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Topics > Healthy Outlook > Treat Head Lice Quickly, Thoroughly

Treat Head Lice Quickly, Thoroughly


Published by Contra Costa Times

Posted on Fri., Oct. 17, 2007
By Francie Wise, RN, MPH

THE SCHOOL YEAR is in full swing again, and so are head lice outbreaks. Lice infected almost every classroom at one local elementary school. These pesky little insects spread fast, so it's important to treat your children quickly and thoroughly.

Treating head lice is simple, but it takes time and persistence. Over-the-counter medications are effective, and some local hair salons offer treatments.

Parents should inspect their children's heads if there is an outbreak at their school or day care, even if the child doesn't complain of itching.

Often, though, the scalp does itch. This is caused by the lice biting the scalp, which is annoying but not dangerous.

Lice eggs, called nits, are tiny white or gray specks that cling to the hair and can best be seen on the hair shaft close to the scalp at the back of the head. They look like dandruff but cling to the hair shaft and, unlike dandruff, are hard to remove.

Prevention tips

Head lice travel by crawling. They don't fly or jump like fleas. Group settings, such as day care centers and schools where children come into close contact, are perfect environments for lice to spread.

Head lice (one is called a louse) are spread from one infested person to another through close contact, so:

  • Teach children to avoid sharing hats, combs/brushes, helmets, barrettes and headphones, especially during a lice outbreak.
  • Clean floor mats regularly, especially those used for tumbling and group play.

Treatment

  • Use a comprehensive approach. Treat the whole household, clothes, towels and bedding, play areas and close contacts. Nonprescription lotions containing pyrethrin or permethrin treat lice effectively, but household items such as mayonnaise and olive oil do not work.
  • Follow directions for using any anti-lice lotion or medication. Treat everyone in the household, even those who don't seem to have head lice.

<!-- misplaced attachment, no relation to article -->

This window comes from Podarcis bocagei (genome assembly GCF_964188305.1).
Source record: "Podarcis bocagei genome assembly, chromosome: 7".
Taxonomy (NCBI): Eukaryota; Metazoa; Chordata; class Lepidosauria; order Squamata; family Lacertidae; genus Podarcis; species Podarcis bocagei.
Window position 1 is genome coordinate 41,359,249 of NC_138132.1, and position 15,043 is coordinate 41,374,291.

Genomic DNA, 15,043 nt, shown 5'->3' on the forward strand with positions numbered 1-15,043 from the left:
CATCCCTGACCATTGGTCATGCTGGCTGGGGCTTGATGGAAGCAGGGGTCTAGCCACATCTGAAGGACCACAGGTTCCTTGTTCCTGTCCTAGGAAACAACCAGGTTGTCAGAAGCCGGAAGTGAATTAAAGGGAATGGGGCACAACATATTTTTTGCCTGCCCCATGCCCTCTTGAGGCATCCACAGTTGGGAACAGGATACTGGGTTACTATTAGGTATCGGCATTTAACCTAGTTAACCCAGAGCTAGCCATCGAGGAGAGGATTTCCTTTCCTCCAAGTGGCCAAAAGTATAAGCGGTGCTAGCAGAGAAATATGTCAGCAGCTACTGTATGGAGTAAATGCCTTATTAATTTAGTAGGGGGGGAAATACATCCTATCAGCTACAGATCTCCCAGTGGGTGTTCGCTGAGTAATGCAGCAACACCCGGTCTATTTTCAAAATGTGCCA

• Lotions do not kill the nits, so comb out and dispose of the nits after you have used the lotion.
  • Keep removing the nits daily with a nit comb or by picking them out or cutting the hair where the egg is attached until no more nits can be found.
  • Soak combs, brushes and hair products in soapy water for one hour, or boil them for five minutes.
  • Wash all bedding, towels and clothes in hot water, and dry in a hot dryer, at the same time as you treat the whole family for head lice.
  • Seal airtight for at least 10 days any playthings that cannot be washed, such as soft toys or pillows. Use a Ziploc or tightly tied plastic bag.
  • Vacuum and then clean with a mild disinfectant shared surfaces such as tumbling mats and couches.
  • Never use household cleaners on your child's head or body.

If the head lice problem persists despite treatment, ask teachers and other parents to check children for lice. If two treatments of over-the-counter lice products don't work, call your doctor.

For more information, visit the Contra Costa Health Services Web site at http://www.cchealth.org. The state health department has useful head lice brochures for parents, schools and child care facilities available in both English and Spanish on its Web site under the head lice section: http://www.dhs.ca.gov/ps/dcdc/disb/disbindex.htm.

Wise is director of communicable disease programs and public health nursing for Contra Costa Health Services. Healthy Outlook is written by the professional staff of Contra Costa Health Services, the county health department. Send questions to series coordinator Dr. David Pepper at theairdoctor@gmail.com. For more health information, go to www.cchealth.org.


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